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By Chris Morris
January 9, 2018

It’s not unusual for high school students to mow lawns, shovel snow, or do other odd jobs to earn a little extra cash. But when that pocket change approaches six figures, that’s something special.

RJ Duarte, a Golden, Colo. high school senior, has been mowing lawns since he was six years old. He did such a good job that he amassed a big enough client base that he brought his classmate Owen Johnson on board in middle school. Today, the two run Green Worx Landscaping—and have turned a common neighborhood business into a fully-fledged corporation.

The pair hire teams of high schoolers, paying $10 per hour, more than the state’s minimum wage requirement, and have attracted commercial clients, including a golf course and water park. Because they still have to juggle schoolwork with the business (along with other teenage rights of passage like looking for the right college), the workday for Duarte starts at 2:30 am.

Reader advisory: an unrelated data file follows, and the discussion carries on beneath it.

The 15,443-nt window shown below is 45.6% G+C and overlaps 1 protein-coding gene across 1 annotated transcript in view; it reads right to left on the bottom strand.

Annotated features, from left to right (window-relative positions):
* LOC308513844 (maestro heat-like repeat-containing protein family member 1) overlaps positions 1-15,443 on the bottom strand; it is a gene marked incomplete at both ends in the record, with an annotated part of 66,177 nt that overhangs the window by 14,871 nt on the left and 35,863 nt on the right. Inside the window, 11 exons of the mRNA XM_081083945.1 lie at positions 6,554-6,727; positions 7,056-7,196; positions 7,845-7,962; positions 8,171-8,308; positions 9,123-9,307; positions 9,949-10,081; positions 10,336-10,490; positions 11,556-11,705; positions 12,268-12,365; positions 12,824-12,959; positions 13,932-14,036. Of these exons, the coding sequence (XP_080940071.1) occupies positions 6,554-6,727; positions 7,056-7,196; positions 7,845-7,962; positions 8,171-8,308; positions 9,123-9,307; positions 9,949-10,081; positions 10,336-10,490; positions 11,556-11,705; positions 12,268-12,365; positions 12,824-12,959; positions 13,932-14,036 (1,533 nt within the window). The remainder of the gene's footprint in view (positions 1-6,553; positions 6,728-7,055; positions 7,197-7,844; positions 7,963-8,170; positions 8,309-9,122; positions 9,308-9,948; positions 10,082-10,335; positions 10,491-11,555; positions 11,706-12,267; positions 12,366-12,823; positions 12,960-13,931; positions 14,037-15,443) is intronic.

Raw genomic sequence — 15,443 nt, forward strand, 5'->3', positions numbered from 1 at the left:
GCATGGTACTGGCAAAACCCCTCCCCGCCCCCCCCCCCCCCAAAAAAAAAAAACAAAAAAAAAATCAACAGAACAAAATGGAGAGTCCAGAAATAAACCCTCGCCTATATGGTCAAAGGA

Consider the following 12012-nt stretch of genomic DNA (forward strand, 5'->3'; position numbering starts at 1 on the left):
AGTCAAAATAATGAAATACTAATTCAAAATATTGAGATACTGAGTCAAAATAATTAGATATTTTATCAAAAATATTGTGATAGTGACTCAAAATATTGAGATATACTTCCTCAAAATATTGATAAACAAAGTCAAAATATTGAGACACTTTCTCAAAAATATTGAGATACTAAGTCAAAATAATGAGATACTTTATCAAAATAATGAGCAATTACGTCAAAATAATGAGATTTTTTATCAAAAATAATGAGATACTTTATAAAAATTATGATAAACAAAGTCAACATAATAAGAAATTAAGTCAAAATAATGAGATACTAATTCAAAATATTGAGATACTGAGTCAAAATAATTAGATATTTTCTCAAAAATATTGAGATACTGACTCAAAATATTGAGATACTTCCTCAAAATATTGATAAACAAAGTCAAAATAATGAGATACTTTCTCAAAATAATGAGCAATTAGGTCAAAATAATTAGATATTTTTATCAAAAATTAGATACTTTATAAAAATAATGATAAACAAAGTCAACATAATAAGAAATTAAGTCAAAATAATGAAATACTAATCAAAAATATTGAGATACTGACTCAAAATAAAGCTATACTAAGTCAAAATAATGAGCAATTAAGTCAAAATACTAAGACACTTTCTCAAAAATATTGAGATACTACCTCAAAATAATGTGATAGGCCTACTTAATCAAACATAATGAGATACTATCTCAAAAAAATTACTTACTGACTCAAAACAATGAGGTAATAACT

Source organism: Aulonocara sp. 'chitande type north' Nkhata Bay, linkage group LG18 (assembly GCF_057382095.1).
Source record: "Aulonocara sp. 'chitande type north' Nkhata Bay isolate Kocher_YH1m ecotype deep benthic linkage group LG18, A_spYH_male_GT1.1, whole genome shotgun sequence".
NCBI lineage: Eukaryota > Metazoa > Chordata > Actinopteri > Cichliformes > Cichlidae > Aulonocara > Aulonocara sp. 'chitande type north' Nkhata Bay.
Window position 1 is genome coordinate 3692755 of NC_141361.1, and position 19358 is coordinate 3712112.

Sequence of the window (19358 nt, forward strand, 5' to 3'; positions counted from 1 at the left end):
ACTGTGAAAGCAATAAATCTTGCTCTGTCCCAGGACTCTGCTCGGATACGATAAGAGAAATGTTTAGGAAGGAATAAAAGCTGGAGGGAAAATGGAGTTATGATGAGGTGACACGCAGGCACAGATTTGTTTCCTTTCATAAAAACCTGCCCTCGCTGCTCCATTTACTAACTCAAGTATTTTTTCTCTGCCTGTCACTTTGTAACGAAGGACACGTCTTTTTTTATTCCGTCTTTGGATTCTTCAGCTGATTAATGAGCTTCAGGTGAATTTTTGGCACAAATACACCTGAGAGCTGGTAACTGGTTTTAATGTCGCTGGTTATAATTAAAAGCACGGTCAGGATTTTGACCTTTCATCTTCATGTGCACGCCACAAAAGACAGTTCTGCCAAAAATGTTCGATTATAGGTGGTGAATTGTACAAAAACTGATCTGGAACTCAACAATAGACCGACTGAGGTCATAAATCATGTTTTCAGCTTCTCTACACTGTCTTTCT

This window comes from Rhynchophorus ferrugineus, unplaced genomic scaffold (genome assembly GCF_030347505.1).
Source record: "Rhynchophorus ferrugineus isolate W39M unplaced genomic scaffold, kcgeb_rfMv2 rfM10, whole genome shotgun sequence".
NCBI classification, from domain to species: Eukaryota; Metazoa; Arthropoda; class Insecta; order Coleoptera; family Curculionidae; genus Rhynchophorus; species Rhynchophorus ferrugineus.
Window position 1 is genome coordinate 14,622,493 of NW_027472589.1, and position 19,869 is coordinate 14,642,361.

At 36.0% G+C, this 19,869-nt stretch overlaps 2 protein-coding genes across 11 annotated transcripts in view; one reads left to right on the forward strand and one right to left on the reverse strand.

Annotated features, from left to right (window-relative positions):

This year, they say, they expect the company to take in $100,000.

It’s an impressive feat for anyone, but Duarte has the extra challenge of being in the middle of history class when most clients want to schedule a job or learn more about the company before signing on.

Teachers tend to fuss when they see students on their phones during school hours. Duarte, though, says he has to regularly assure them he’s doing “completely adult stuff.”

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